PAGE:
1000 Receive Broadcast Data Count per minute....

we have noticed a lot of extra wasted transport on ournetwork lately… each customers SM according to our IPswitch Whatsup gold software is getting 7.5kbps worth of traffic non stop. the software only poles once an hour so its not from our SNMP software. I want to blame it on broad cast due to the amount of broadcasts that are pressent on the SMs

we have setup a SM with nothing attached to check and make sure the customers are not causing it… it also happend to that SM

we are getting this on almost every SM on our network

our 900 system:

we have 3 sites with 6x60 clusters

some AP have up to 40 SMs attached and these AP when at least traffic are getting about 200 to 300k sec around 3 AM … would pass this by and think nothing of it but almost every AP shows this kind of load (relitive with the number of customers IE 20 customers we’d see 100 to 150k sec 40 customers 200 to 300k sec up and down)

we also see this on our 2.4 APs also (same distribution)

Our point to point is either PTP 600s or direct fiber to towers.

our IP/sub 10.10.x.x (more room than needed, but didn’t want to make changes later)

we use 2 DHCP servers Prim. backup by heartbeat signal for redundacy

we have 3 ISP links for fault tollerance with a layer 4 switch to handle the routing (netgear GS724TR)

no security appliance for customer use

about half SMs are using nat majority of the rest have a router attached without nat from the SM to avoid double nat (xbox360 and some games do not work with double nat so we turn that off for some customers)

all APs and BH are in the same subnet, but are configured to only allow access from 3 computers in our office.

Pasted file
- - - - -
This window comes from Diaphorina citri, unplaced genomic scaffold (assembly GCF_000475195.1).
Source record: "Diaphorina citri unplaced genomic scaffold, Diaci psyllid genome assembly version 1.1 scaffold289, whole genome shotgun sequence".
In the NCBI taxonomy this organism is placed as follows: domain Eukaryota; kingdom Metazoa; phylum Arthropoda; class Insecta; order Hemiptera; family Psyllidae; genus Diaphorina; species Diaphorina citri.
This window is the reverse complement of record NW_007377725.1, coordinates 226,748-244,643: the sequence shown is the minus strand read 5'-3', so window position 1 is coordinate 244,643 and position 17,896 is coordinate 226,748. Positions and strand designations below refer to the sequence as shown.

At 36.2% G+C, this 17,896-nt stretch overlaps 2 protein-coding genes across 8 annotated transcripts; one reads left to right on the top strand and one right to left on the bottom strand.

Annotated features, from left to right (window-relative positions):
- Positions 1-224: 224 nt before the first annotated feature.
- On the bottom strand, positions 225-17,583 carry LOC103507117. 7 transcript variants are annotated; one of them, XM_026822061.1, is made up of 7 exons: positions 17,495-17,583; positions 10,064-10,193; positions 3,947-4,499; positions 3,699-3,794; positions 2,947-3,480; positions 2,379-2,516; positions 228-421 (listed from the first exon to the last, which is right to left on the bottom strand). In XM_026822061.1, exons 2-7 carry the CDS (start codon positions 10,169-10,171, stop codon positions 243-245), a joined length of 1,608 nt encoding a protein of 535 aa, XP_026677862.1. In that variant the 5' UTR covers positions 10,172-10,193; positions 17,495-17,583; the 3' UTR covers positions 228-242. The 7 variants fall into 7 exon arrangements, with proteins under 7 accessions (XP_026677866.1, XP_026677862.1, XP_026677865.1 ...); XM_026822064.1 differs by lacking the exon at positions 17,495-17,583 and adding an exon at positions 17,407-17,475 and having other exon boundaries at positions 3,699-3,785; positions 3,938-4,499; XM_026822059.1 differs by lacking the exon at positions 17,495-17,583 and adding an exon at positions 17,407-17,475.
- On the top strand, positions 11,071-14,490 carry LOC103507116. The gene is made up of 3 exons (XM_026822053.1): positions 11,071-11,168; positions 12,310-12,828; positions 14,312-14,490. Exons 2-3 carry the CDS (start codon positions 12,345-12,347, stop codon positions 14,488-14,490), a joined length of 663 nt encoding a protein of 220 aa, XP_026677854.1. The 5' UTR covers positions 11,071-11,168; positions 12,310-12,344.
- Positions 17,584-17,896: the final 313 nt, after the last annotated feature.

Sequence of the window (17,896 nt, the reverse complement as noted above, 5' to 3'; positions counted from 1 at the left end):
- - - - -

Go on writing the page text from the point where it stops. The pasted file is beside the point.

our APs for filters we have SMB, PPPoE and BOOTP server enable. and we have not yet tested the SM Isolation( i have a question about it also) Briding table is enabled, and broad cast is limited to 200k on all APs.

and for the life of me i cannot find the source of all of this extra traffic. and naturally customers are noticing and calling espectially on our most populated APs

any input would be great

Hi mgthump

broadcast storms are a potential problem in any bridged network.

First of all, I would suggest you to try to identify the source of brodcast.
You could analyze the IP traffic (e.g. using Ethereal on a pc connected to AP or SM or whatever node on the network segment) and look at the MAC address.
After that, assuming that the MAC is something directly connected through a NOT NATTED customer SM, you could search for every SM -> Statistics -> Bridging table or ARP in order to find the SM.

Please note that the MAC address itself can tell us something about the kind of device it is, just look at the first three octects and search here:

Good luck

When running a bridged network, layer 2 isolation is absolutely essential. With a basic setup like yours this can be accomplished without changing your layer 3 topology by using fairly rudimentary switches that do port-based VLANs much like the CMM Micros.

- SM Isolation (do not forward SM-destined packets) enabled
- “Uplink” port enabled on CMM Micro or similar if you’re using realest CMM or another switch (Moxa, etc)
- Aggregation switch should have the backhauls separated using port-based VLANs (like “port protected” on a Cisco)

I would strongly recommend placing all three sites on different VLANs. If you do not have a “real” VLAN capability the same thing can be achieved by applying physical separation via a router and setting each site to a different subnet like: - ( tower 1 - ( tower 2 - ( tower 3